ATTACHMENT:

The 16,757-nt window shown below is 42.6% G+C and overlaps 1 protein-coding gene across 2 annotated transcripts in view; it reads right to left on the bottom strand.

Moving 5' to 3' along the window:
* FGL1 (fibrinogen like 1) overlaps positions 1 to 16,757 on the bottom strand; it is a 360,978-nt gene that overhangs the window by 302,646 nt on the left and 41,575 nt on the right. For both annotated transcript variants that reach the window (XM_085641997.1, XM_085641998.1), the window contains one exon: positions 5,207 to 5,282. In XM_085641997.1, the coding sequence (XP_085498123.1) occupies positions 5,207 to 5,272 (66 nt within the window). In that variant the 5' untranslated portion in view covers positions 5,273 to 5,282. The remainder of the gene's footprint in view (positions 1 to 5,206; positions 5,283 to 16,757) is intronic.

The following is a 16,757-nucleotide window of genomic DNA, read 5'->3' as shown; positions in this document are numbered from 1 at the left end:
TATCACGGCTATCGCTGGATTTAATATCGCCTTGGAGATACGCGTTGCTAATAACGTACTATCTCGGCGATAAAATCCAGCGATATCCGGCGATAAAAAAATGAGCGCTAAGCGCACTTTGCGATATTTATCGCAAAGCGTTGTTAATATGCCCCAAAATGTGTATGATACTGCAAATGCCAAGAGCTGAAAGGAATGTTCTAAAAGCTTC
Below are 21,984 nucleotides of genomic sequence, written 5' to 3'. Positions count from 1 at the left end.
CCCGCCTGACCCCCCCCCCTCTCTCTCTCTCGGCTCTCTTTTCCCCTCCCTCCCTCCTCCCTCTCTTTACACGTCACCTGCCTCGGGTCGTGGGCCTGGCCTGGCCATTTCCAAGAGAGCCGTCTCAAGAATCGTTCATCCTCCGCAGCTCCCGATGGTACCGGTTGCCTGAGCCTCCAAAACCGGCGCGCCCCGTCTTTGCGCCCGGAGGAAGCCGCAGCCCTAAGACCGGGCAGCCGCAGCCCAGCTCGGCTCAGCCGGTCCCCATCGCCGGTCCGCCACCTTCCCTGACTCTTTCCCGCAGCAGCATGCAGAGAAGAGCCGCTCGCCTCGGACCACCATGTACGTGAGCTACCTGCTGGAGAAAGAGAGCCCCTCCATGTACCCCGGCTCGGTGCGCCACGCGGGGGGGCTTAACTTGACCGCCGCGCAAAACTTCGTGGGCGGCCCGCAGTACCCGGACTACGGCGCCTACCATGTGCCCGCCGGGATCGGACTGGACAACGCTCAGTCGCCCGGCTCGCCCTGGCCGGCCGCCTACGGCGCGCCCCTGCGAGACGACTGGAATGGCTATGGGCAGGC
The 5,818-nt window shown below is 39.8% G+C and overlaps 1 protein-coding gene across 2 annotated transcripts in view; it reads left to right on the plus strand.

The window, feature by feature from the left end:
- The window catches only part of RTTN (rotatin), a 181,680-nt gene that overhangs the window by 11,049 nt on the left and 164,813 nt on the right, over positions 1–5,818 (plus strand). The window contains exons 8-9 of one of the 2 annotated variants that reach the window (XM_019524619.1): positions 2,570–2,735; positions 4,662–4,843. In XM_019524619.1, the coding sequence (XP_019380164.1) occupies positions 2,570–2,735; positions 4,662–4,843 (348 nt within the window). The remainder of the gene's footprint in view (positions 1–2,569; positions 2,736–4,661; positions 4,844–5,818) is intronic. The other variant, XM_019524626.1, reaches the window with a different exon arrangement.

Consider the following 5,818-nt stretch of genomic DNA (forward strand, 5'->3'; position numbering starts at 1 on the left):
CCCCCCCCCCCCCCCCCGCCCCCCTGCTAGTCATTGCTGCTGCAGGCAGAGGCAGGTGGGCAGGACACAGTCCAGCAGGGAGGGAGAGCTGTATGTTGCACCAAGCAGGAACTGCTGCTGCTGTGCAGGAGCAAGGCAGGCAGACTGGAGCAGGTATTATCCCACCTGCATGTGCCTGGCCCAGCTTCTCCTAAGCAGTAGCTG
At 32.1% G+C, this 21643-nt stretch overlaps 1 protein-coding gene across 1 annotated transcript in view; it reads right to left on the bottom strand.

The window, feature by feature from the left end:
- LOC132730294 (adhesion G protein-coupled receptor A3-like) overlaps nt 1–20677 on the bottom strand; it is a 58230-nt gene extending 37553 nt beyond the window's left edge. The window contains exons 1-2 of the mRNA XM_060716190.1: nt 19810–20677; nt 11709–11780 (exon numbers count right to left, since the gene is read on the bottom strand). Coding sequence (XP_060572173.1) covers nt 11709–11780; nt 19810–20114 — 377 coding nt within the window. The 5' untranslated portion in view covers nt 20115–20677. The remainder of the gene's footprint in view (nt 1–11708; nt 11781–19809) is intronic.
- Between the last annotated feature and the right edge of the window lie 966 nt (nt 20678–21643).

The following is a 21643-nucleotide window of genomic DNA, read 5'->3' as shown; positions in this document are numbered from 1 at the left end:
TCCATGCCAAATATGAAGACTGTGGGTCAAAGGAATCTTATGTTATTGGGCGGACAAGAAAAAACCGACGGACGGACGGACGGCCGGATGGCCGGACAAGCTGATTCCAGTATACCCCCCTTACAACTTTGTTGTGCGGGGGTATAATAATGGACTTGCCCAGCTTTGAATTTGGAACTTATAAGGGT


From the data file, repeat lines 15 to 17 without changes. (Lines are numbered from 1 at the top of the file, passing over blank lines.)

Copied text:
- LOC132730294 (adhesion G protein-coupled receptor A3-like) overlaps nt 1–20677 on the bottom strand; it is a 58230-nt gene extending 37553 nt beyond the window's left edge. The window contains exons 1-2 of the mRNA XM_060716190.1: nt 19810–20677; nt 11709–11780 (exon numbers count right to left, since the gene is read on the bottom strand). Coding sequence (XP_060572173.1) covers nt 11709–11780; nt 19810–20114 — 377 coding nt within the window. The 5' untranslated portion in view covers nt 20115–20677. The remainder of the gene's footprint in view (nt 1–11708; nt 11781–19809) is intronic.
- Between the last annotated feature and the right edge of the window lie 966 nt (nt 20678–21643).

The following is a 21643-nucleotide window of genomic DNA, read 5'->3' as shown; positions in this document are numbered from 1 at the left end: